Generally, ground floor and basement windows are the best targets for a thief, although you should consider windows on upper floors if they can be accessed easily.
If there are any shrubs or trees in front of your windows, trim them so that an intruder can’t work undetected.
Casement or awning-style windows generally provide a higher level of window security because of the hardware – a crank opener and secondary locks. The locking mechanism on double hung windows is also very difficult to defeat, while sliding windows offer the lowest level of window security. They can be pried open or completely removed by lifting them off the track.
Restoring window guards
The problem is that they were very old and very rusty. The worst corrosion manifested itself at the bottom of the basement window guards, where they were closest to the ground. The ends of most of the horizontal bottom bars, which were mortared into the masonry wall, were completely rusted off, leaving the guards only anchored at the top.
I pulled all the guards out and put them into the scrap metal pile when we were replacing the brick around the bottom of the house. No more guards in the basement windows equaled less security and we felt the urgency to organize replacements.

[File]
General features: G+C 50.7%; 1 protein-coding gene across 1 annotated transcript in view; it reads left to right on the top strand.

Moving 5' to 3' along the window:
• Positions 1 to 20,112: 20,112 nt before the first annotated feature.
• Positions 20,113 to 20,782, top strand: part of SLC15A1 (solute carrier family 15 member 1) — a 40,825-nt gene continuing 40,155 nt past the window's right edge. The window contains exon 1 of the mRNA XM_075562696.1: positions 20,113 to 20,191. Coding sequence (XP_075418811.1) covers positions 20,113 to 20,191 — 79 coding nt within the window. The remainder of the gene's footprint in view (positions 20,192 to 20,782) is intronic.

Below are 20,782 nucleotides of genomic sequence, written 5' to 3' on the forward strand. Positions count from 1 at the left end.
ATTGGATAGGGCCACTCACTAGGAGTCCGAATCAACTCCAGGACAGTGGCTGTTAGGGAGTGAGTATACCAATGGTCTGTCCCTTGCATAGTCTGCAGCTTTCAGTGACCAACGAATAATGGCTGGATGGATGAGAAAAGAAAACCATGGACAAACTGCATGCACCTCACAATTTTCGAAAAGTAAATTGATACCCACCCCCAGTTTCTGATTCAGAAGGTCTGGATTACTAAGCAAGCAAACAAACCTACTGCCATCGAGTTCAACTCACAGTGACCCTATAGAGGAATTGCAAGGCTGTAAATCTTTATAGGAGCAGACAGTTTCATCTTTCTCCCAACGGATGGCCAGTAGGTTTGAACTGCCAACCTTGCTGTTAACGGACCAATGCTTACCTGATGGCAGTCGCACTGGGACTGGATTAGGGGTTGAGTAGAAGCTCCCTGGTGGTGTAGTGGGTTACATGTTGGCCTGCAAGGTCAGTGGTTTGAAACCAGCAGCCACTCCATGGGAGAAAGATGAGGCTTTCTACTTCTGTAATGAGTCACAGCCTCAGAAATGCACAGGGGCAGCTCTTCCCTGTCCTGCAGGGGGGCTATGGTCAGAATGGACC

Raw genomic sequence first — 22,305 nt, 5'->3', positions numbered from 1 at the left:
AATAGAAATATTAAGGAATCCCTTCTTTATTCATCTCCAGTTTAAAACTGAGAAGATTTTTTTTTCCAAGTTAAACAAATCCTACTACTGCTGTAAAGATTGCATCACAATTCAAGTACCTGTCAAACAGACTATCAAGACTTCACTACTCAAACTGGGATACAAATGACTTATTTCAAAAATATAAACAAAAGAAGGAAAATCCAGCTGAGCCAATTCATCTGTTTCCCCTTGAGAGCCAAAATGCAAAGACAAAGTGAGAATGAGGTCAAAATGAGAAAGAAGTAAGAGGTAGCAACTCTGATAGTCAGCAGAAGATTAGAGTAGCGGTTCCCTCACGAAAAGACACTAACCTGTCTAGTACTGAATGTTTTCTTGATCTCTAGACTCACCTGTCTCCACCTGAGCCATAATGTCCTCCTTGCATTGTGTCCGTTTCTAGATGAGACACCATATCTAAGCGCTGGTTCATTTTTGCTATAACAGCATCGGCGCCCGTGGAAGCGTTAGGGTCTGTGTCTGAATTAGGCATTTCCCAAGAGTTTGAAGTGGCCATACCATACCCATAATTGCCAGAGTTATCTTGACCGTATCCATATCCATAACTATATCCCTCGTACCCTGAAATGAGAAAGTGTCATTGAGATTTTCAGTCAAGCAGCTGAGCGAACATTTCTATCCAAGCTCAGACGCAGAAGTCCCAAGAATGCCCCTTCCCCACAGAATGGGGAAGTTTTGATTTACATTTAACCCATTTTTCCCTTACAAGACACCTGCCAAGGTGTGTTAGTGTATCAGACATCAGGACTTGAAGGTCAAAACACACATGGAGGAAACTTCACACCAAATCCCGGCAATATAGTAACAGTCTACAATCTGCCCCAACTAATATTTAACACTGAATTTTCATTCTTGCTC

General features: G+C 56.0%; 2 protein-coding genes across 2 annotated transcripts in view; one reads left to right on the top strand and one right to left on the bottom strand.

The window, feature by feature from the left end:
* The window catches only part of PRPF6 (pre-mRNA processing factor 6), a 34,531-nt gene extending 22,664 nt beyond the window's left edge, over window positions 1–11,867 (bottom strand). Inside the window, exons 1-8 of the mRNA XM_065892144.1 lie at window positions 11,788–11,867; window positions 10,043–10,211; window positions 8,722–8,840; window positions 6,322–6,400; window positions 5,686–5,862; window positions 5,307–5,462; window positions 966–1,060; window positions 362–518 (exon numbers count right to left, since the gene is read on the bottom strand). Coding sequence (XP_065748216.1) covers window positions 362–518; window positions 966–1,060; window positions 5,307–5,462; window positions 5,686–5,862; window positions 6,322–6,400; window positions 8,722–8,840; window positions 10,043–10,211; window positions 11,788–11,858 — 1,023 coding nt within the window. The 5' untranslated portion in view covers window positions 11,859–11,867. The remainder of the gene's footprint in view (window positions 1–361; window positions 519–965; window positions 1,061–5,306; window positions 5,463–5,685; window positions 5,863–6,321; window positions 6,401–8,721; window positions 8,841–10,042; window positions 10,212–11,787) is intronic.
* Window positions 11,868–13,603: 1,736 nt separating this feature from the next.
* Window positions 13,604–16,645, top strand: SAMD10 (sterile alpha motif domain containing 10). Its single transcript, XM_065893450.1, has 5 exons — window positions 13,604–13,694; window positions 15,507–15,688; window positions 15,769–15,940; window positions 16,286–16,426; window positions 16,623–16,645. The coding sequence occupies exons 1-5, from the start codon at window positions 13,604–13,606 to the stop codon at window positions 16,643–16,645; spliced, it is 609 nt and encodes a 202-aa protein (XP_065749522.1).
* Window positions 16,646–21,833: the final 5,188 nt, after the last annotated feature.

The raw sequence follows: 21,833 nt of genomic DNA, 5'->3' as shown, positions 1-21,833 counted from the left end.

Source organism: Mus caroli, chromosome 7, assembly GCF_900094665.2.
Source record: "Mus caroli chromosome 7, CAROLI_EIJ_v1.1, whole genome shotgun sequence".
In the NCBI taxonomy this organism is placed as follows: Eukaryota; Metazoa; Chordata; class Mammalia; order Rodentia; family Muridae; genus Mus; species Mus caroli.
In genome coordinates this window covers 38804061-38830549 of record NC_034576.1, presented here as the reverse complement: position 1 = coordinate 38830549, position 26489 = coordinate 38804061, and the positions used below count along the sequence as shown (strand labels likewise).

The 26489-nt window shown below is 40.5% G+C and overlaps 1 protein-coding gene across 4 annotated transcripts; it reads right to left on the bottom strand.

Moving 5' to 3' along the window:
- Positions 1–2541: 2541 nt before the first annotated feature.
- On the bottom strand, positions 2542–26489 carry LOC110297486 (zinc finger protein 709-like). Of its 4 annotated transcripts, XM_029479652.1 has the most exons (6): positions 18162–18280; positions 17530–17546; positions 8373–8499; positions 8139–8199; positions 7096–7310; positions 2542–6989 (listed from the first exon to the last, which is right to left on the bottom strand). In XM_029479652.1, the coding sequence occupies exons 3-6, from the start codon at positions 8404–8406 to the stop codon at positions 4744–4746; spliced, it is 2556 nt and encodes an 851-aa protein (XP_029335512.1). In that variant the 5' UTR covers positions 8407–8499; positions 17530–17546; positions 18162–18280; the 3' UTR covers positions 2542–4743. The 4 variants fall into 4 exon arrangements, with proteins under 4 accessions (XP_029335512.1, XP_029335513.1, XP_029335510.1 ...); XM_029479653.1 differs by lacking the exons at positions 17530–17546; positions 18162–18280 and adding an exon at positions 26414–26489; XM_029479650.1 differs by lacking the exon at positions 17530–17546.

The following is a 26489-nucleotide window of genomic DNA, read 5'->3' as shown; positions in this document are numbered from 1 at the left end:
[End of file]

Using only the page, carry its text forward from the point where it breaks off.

We looked into complete new guards and even came up with our own design. That proved rather costly. A home improvement store offered off-the-shelf guards that would have fit our basement window sizes. They, however, where somewhat flimsy, looked tacky, and were obviously shipped in from China. We really wanted to keep our money more local.
I took another look at the scrap pile and began to wonder if the original guards could somehow be fixed up. That put me right into research mode.
I found a sandblasting place that would remove all the old crud off the bars. I looked at the guards with our friend UV, who is a metal working and installed the pipe columns. We decided that they could be restored, once they were cleaned.
This fits with our objective of maximizing reuse, allows us to spend our money locally, and lo and behold, turned out to be a rather economic option.
The guards came back spotless after the sandblasting and were handed right away to UV. We were lucky he was able to squeeze us into his schedule.
He fixed all the corroded ends on the horizontal bars by welding new L-brackets to them, through which I would anchor the guards back into the masonry wall. I picked up the restored and primed guards, which were now ready to be pained.
We opted for a color that resembles limestone and our new windows. It turned out to be a good pick.
The paint was barely dry when I got back to the house with sturdy masonry anchors. I put the hammer drill back to work, squeezed the socket wrench, touched up the paint and we were done.
It feels good to have that little bit of security back, just in time to get the heating and plumbing work started.